Study Suggests Home Libraries Could Help Develop Literacy And Numeracy Skills In Growing Children

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By Mayukh Saha / Truth Theory

Books are the seat of all knowledge. We are aware of this. Bibliophiles or people who have grown up with books tend to be more intelligent. Or at least, they seem so. Well, now, it is no longer a conjecture that people who have lived off books or have born within them are intelligent. A recent study called Scholarly culture: How books in adolescence enhance adult literacy, numeracy and technology skills in 31 societies led by Dr. Joanna Sikora of the Australian National University suggests the same. The study found out that children who grew up in households with 80 books or more had better skills with numbers andbetter overall literacy. A home library and a family which is pro-reading helps to develop these essential skills in a child. 

The study found that the number of books on average in a household of the United States was about 114 which is quite a decent number. The study was conducted from 2011 to 2015 and it was conducted on 160,000 adults. Households that had 80 or more books were found to rear members who were much better in numeracy and literacy as well as skills of information communication technology (ICT). They become quite technologically skilled in schools too and almost like university graduates, as per the study. This skill increase was noticed among children who had come up from households with 80-350 books.

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You might ask the question of digital books or digital library. The study bypasses that saying that it is still in a premature state. As of now, the study focuses on material books and also, suggests that it will remain so for a few years as a metric for the increase in ICT knowledge.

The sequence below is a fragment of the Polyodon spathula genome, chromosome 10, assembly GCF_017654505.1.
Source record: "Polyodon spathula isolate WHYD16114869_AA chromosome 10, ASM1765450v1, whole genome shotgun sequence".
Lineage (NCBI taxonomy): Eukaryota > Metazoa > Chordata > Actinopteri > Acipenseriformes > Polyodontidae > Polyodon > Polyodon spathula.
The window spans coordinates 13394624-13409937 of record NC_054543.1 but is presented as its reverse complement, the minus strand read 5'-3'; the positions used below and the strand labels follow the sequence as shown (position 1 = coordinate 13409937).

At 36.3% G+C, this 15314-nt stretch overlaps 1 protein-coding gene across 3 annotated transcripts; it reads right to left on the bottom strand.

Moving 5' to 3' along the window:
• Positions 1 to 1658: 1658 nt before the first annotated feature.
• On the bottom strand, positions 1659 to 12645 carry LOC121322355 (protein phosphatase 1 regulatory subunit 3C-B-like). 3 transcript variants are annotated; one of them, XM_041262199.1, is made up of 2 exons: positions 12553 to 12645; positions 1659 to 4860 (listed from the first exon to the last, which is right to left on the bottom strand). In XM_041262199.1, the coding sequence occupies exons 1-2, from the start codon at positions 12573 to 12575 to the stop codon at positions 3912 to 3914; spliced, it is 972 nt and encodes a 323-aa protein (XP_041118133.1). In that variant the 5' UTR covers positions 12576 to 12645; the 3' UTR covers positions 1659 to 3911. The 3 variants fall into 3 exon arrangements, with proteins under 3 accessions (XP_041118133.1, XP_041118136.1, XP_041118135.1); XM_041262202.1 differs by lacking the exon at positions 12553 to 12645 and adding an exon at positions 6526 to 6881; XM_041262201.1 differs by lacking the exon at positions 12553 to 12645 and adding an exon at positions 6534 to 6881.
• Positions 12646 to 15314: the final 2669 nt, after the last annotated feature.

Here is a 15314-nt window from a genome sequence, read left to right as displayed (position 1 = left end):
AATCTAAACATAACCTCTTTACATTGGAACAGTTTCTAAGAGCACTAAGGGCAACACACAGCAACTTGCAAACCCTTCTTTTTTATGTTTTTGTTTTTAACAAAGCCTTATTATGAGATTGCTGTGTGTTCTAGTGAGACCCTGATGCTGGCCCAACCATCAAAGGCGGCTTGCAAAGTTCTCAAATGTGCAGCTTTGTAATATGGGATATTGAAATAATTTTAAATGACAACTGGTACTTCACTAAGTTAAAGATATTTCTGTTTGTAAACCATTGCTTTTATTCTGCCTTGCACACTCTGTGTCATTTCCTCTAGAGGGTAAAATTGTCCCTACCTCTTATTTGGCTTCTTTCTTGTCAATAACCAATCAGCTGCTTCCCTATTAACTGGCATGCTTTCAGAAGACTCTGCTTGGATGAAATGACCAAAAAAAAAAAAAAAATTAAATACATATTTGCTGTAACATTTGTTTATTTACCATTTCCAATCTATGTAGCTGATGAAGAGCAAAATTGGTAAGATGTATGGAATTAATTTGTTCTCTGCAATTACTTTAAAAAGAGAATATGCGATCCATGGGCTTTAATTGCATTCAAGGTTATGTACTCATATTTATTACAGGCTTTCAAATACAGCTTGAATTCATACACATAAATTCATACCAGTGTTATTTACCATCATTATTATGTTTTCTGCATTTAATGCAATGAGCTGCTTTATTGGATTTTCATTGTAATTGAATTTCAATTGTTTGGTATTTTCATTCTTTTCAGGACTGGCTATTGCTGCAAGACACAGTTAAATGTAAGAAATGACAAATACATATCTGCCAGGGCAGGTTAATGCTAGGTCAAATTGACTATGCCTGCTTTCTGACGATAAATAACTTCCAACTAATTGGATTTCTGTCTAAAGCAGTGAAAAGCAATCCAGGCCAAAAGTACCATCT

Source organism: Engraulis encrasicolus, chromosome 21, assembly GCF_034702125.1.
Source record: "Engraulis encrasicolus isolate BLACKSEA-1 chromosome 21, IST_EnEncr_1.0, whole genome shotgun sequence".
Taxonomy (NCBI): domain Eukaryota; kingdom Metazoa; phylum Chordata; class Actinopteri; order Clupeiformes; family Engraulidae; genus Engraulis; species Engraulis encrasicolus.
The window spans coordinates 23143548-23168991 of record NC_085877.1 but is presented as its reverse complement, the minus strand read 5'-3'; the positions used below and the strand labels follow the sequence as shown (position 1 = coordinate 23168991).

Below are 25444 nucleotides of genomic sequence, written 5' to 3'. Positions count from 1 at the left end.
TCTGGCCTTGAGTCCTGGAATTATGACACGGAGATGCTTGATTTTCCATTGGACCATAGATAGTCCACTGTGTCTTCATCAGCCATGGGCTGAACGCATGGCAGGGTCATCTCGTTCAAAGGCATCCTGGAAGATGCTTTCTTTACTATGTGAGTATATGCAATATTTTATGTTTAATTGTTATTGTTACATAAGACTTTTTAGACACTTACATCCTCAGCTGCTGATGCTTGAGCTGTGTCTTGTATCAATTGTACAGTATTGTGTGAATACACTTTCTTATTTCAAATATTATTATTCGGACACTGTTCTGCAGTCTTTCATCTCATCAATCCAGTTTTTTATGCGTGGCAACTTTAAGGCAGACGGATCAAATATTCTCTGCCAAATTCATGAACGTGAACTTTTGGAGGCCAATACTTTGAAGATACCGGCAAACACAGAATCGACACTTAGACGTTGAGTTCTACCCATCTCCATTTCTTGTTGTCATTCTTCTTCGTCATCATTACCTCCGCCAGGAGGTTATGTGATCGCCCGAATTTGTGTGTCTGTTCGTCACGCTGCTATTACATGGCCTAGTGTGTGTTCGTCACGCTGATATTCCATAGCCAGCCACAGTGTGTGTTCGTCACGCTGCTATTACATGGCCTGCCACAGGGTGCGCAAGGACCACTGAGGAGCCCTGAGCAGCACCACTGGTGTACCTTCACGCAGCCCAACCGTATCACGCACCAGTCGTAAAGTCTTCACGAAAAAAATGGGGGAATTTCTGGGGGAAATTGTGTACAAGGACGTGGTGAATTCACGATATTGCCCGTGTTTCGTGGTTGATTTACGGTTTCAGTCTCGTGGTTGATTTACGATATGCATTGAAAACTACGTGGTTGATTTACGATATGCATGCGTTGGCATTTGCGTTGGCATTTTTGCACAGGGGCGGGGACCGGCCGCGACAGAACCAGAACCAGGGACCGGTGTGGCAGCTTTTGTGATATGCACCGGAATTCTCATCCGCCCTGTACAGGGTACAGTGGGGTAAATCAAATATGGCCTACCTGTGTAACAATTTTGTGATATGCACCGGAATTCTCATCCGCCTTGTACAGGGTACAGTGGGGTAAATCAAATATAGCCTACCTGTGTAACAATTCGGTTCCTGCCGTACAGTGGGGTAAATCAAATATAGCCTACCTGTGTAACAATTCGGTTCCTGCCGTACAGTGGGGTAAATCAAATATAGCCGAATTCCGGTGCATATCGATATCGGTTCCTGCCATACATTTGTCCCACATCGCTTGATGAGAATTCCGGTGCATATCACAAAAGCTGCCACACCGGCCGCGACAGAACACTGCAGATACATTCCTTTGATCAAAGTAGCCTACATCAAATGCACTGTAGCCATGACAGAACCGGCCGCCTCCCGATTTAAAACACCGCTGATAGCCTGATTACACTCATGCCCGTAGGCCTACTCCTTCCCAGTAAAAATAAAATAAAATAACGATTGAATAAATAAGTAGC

How Does A Home Library Assist?

According to the study, a pro-learning environment can help create a mindset that accepts more knowledge and makes it even more curious. It helps in developing long-term cognitive skills. Reading also helps in creating routine and practices in the reader and therefore, develops more numerical and literacy skills.

As the study shows that university graduates who did not grow up with books have average skills, it suggests that adolescents growing up with books have a better crack at topping in maths and other literacy tests, thereby getting an educational advantage. So, if you are worried about how to give your child the best higher education, having books around can help them significantly. On the other hand, if you are trying to get your child to college, then books can make them more capable of getting the full benefit of this education and reach their full potential.



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